Lawrence Gilman

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Not to be confused with Laurence Gilman. ‹See Tfd›

Lawrence Gilman (July 5, 1878 in Flushing, New York – September 8, 1939 in Sugar Hill, New Hampshire) was a U.S. author and music critic.

Lawrence Gilman was the son of Arthur Coit Gilman and Bessie (Lawrence) Gilman, and the grandnephew of educator Daniel Coit Gilman. Lawrence Gilman studied art at Collins Street Classical School in Hartford, Connecticut under William M. Chase. He also taught himself music in theory and practice on several instruments, including organ and piano.

From 1896 to 1898, he worked for the New York Herald, then from 1901 to 1913 as a music critic for Harper's Weekly, where he advanced to the position of managing editor. From 1915 to 1923, he worked as a critic in multiple arts for the North American Review, and for the Herald Tribune from 1925 on.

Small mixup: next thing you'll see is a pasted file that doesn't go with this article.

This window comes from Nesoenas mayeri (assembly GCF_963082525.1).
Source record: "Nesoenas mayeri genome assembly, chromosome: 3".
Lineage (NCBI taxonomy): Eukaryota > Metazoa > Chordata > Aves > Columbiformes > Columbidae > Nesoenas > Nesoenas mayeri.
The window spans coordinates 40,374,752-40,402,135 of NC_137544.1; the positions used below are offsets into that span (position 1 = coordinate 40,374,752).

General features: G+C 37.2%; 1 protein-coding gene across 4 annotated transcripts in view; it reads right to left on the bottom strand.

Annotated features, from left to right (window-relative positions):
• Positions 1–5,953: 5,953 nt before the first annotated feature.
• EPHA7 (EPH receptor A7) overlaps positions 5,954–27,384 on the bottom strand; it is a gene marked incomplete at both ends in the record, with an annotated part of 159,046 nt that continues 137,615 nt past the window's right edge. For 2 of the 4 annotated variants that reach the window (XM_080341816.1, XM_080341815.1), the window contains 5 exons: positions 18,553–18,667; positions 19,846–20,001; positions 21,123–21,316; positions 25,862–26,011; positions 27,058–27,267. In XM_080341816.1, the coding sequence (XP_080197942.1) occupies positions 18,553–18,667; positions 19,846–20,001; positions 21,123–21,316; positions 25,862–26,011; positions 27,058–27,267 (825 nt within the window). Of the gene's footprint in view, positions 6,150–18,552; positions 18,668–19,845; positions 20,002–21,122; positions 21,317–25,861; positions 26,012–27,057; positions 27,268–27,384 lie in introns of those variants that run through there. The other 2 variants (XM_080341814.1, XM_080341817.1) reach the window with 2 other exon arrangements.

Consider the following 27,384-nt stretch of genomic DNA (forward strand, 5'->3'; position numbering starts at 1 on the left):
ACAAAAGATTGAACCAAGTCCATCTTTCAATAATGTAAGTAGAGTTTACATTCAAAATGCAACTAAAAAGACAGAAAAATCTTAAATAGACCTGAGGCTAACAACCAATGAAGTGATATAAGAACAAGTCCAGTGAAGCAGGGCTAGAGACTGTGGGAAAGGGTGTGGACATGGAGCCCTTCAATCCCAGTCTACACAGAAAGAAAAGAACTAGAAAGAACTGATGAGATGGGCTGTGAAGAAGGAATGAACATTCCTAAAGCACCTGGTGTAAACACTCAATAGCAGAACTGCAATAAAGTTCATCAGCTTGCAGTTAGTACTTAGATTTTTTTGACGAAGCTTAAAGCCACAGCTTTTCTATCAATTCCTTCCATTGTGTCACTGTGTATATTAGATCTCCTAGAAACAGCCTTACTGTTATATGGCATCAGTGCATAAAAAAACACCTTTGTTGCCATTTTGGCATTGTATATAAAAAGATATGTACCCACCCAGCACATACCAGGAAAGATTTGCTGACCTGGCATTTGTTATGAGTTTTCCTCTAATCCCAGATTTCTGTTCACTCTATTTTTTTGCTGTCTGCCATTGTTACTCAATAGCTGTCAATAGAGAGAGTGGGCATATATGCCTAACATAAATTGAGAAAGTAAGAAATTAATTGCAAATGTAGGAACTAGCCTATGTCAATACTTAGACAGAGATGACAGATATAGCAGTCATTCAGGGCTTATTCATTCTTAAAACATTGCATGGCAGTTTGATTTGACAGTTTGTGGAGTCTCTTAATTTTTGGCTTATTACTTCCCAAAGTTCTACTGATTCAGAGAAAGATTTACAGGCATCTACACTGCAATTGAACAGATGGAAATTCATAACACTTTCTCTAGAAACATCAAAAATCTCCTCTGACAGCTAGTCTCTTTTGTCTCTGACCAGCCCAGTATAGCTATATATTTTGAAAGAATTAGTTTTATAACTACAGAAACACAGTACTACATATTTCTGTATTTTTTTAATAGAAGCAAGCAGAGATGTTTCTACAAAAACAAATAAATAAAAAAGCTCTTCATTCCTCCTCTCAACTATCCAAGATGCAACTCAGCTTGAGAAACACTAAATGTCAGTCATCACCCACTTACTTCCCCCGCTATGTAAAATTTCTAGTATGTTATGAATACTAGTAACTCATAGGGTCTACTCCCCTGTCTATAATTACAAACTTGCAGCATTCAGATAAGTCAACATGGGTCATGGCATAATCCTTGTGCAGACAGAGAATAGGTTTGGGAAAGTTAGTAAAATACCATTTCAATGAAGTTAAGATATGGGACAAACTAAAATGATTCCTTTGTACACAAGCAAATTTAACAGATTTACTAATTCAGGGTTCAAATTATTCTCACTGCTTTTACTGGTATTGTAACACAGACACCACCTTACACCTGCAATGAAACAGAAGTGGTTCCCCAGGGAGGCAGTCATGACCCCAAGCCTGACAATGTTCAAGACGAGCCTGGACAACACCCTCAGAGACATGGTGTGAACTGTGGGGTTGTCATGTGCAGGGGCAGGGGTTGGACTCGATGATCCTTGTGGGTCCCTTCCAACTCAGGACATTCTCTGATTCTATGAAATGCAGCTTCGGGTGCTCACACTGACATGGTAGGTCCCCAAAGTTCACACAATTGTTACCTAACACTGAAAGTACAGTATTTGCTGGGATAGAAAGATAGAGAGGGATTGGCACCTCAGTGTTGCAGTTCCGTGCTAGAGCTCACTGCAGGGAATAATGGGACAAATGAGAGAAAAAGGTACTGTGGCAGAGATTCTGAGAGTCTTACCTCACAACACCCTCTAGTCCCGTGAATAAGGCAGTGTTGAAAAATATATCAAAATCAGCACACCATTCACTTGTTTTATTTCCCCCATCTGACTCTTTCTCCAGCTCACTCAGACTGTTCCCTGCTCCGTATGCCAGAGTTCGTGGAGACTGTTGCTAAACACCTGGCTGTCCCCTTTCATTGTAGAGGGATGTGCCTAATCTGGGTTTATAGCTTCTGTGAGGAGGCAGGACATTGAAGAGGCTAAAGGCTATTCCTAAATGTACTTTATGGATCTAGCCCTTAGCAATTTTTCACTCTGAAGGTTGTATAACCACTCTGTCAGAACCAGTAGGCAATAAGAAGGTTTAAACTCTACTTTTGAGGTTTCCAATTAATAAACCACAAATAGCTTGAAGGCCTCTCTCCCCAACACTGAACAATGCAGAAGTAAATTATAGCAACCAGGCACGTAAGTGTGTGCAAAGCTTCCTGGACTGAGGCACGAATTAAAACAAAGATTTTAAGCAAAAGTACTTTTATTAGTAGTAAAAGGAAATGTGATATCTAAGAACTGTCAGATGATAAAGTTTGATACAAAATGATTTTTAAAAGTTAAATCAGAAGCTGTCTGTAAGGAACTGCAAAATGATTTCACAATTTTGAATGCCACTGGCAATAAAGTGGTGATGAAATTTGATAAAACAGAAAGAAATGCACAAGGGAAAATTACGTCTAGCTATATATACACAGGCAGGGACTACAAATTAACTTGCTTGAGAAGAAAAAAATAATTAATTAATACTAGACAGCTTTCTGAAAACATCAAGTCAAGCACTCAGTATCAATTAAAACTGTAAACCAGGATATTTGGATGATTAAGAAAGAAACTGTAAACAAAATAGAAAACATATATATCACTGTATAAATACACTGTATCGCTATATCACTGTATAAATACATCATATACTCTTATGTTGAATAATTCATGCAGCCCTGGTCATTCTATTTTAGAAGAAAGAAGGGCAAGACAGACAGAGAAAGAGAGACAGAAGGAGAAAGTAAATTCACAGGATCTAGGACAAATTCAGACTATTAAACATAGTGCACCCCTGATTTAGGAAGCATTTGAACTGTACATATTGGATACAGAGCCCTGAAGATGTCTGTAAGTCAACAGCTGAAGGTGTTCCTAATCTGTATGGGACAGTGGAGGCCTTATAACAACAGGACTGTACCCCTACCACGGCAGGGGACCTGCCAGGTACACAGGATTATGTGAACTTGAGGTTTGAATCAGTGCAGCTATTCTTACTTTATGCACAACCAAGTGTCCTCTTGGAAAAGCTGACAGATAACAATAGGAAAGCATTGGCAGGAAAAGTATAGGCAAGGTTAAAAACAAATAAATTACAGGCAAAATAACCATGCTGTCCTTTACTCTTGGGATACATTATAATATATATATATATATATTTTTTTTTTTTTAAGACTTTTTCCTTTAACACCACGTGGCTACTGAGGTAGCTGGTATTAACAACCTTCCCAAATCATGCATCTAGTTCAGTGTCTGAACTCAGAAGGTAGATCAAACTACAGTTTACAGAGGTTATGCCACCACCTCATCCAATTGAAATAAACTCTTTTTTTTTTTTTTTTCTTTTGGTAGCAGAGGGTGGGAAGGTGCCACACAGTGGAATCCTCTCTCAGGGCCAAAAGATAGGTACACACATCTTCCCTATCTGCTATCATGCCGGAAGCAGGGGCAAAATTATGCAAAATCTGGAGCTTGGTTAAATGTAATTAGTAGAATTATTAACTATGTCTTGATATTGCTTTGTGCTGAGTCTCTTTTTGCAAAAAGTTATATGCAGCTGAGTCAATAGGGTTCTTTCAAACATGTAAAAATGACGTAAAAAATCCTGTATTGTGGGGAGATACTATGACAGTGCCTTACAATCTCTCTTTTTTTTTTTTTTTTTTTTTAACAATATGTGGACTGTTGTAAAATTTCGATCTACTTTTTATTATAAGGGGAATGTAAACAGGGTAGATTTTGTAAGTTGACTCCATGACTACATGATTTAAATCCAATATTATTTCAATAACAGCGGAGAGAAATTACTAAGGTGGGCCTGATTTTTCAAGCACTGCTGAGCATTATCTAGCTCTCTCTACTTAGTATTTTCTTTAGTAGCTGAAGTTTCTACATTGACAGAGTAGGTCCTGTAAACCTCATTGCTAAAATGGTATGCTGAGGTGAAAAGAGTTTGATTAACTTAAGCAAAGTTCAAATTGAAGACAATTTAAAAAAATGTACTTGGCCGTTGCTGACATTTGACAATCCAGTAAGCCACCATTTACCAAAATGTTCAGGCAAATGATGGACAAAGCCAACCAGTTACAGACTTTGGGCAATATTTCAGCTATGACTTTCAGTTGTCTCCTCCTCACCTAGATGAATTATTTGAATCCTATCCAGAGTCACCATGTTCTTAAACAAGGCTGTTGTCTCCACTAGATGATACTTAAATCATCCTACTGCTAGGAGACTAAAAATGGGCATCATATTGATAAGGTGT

On August 1, 1904, he married Elizabeth Wright Walter, with whom he had one child, "Betty" Elizabeth Lawrence Gilman in 1905.

Works[edit]

Gilman wrote several books:

  • "Phases of Modern Music" (1904)
  • "The Music of Tomorrow" (1906)
  • "Stories of Symphonic Music" (1907)
  • "A Guide to Strauss' 'Salome'" (1907)
  • "A Guide to Debussy's 'Pelleas et Melisande" (1907)
  • "Edward MacDowell: A Study" (1909)
  • "Aspects of Modern Opera" (1908)
  • "Nature in Music" (1914)
  • "A Christmas Meditation" (1916)
  • "Music and the Cultivated Man" (1929)
  • "Wagner's Operas" (1937)
  • "Toscanini and Great Music" (1938)

He also wrote musical works:

  • "A Dream of Death" (1903)
  • "The Heart of a Woman" (1903)
  • "The Curlew" (1904).

External links[edit]